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What Is a Forecastle?

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  • Written By: C. Daw
  • Edited By: O. Wallace
  • Last Modified Date: 18 November 2016
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A forecastle is the forward and most prominent part of a ship, which can be used either for combating purposes or for the sailors’ quarters. It is in fact the forward part or upper deck of a ship. It was named considering its defensive, as well as offensive, purposes in wars, where the ships were built with tall, huge decks called forecastles. It is also used as the observation area for checking the navigational movements and watching for any threats. Equipment and machinery of the ship, such as ropes, sails and other equipment may be stored in the forecastle, out of the way until they are needed.

Apart from its combating and storage purposes, it is mostly used as the social or crew area, where different crew members perform their duties and other related work. The anchor windlass, which is used to wrap up the anchors of the ship, is also on the forward part of the forecastle. There could be a large storage of weapons and combat equipment to be reached easily and quickly if needed, when enemies have approached. Hence, it is the very integral part of the ship, serving a number of different purposes including crew residence, storage for ship equipment, and armaments.

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Approximately 7 percent of the ship’s length is taken up by the forecastle. The side plates have variable thickness and width depending upon the ships design and other parameters. These plates are a little heavier than the other plates. It requires even more stiffness if the forecastle’s length is 50 percent of the ship’s overall length.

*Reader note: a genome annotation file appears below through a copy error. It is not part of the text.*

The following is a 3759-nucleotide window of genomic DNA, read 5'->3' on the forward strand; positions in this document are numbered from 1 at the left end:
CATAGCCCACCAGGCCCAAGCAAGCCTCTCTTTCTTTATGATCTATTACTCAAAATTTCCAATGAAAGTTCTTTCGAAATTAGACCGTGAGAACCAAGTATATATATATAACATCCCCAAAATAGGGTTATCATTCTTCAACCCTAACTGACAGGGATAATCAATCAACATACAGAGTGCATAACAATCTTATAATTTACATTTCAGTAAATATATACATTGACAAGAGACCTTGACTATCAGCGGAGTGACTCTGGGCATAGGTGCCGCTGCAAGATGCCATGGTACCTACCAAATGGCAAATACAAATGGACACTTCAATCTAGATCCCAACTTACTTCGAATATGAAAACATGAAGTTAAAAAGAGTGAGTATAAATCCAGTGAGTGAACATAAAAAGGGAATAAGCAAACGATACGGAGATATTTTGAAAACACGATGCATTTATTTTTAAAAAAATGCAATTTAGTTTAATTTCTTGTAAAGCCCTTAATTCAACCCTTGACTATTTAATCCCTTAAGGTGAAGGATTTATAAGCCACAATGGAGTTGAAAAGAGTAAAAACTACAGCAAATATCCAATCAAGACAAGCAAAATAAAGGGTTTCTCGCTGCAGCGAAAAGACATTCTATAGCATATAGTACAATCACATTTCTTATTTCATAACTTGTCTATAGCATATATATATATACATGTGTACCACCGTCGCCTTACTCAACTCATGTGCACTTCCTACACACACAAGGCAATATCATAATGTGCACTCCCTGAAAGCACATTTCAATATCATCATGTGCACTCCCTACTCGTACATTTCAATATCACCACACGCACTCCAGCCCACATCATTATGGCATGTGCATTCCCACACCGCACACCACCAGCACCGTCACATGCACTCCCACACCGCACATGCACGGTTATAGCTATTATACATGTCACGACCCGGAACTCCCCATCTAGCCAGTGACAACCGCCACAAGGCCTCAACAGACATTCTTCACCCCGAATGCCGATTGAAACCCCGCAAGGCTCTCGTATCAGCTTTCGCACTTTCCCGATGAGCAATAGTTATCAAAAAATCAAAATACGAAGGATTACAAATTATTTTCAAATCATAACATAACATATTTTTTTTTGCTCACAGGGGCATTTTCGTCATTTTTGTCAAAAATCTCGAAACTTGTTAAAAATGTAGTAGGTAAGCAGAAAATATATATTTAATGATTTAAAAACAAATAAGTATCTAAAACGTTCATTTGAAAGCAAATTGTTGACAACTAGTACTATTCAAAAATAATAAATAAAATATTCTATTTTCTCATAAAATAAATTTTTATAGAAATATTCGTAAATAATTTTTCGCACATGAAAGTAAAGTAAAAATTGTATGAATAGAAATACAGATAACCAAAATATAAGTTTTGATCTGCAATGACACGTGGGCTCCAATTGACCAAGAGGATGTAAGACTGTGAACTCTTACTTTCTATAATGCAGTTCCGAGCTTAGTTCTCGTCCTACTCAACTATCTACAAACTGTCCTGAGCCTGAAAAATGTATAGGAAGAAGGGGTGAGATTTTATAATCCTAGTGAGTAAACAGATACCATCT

The forecastle design and characteristics are constantly changing. In order to increase the efficiency of the ship, its length and sizes have changed throughout history, considering the requirements of crew’s area and equipment storage. After some time, the aftcastle was introduced as the most upper or forward end of the ship ranging from the mast to right down to the stem.

A ship is divided into different parts, considering each and every compartment’s responsibility and serving needs. The supported crew would bunk in this area, along with the other sailors. This supportive crew is often answerable to the boatswain or bosun. On the other hand, the marines or the guardians of the ship, who are there to protect the ship against any invasion being enforced by an enemy, reside in a separate section. In the past, there was a rule saying that separation between the sailors and marines were necessary and they had different sleeping compartments because of it.

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anon169198
Post 1

It would have been nice to include the correct pronunciation of the term which is "foksil" with a long O frequently abbreviated to foc'sle. The surest way to indicate no marine knowledge is to pronounce it the way it spelled.

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